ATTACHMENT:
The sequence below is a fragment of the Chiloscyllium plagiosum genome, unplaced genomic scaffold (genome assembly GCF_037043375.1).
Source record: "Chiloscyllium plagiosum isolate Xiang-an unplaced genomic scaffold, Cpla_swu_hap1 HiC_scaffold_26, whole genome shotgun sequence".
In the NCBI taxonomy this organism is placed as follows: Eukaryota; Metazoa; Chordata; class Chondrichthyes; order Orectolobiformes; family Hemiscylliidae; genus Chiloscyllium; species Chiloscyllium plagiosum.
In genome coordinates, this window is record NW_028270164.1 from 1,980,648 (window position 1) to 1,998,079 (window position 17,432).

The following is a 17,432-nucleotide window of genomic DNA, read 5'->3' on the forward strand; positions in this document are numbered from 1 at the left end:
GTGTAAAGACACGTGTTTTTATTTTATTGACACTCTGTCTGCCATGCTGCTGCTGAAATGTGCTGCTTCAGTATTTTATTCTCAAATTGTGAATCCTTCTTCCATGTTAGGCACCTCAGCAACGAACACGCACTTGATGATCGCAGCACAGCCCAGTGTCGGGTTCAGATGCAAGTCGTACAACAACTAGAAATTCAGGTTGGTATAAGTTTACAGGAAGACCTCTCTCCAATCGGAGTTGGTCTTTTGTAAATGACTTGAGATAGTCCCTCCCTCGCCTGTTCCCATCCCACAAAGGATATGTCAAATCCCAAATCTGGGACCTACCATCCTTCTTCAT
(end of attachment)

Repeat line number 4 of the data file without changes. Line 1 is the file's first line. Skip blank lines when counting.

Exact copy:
In genome coordinates, this window is record NW_028270164.1 from 1,980,648 (window position 1) to 1,998,079 (window position 17,432).